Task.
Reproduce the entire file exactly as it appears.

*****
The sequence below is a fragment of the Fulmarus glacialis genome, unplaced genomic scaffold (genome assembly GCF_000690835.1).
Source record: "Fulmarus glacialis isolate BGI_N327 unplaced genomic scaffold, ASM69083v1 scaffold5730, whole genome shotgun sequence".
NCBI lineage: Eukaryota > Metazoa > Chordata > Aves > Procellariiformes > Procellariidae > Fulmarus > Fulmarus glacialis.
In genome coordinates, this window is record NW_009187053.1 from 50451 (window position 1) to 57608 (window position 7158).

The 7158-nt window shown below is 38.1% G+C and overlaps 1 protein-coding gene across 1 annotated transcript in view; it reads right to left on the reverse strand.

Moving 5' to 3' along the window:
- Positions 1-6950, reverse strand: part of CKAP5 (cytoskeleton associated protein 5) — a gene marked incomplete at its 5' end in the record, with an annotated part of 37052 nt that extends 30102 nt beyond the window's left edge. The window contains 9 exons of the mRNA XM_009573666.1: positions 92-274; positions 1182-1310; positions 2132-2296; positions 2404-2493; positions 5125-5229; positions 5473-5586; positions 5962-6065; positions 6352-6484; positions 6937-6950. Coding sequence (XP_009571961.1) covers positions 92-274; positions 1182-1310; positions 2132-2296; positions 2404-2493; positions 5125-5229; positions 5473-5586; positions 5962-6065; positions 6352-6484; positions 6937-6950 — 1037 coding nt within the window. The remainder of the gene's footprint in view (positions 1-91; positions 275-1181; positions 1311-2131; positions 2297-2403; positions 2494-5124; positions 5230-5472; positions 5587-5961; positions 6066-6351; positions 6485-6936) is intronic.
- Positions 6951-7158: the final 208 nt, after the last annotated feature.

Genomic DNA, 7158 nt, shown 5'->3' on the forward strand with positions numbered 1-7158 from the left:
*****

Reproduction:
The sequence below is a fragment of the Fulmarus glacialis genome, unplaced genomic scaffold (genome assembly GCF_000690835.1).
Source record: "Fulmarus glacialis isolate BGI_N327 unplaced genomic scaffold, ASM69083v1 scaffold5730, whole genome shotgun sequence".
NCBI lineage: Eukaryota > Metazoa > Chordata > Aves > Procellariiformes > Procellariidae > Fulmarus > Fulmarus glacialis.
In genome coordinates, this window is record NW_009187053.1 from 50451 (window position 1) to 57608 (window position 7158).

The 7158-nt window shown below is 38.1% G+C and overlaps 1 protein-coding gene across 1 annotated transcript in view; it reads right to left on the reverse strand.

Moving 5' to 3' along the window:
- Positions 1-6950, reverse strand: part of CKAP5 (cytoskeleton associated protein 5) — a gene marked incomplete at its 5' end in the record, with an annotated part of 37052 nt that extends 30102 nt beyond the window's left edge. The window contains 9 exons of the mRNA XM_009573666.1: positions 92-274; positions 1182-1310; positions 2132-2296; positions 2404-2493; positions 5125-5229; positions 5473-5586; positions 5962-6065; positions 6352-6484; positions 6937-6950. Coding sequence (XP_009571961.1) covers positions 92-274; positions 1182-1310; positions 2132-2296; positions 2404-2493; positions 5125-5229; positions 5473-5586; positions 5962-6065; positions 6352-6484; positions 6937-6950 — 1037 coding nt within the window. The remainder of the gene's footprint in view (positions 1-91; positions 275-1181; positions 1311-2131; positions 2297-2403; positions 2494-5124; positions 5230-5472; positions 5587-5961; positions 6066-6351; positions 6485-6936) is intronic.
- Positions 6951-7158: the final 208 nt, after the last annotated feature.

Genomic DNA, 7158 nt, shown 5'->3' on the forward strand with positions numbered 1-7158 from the left: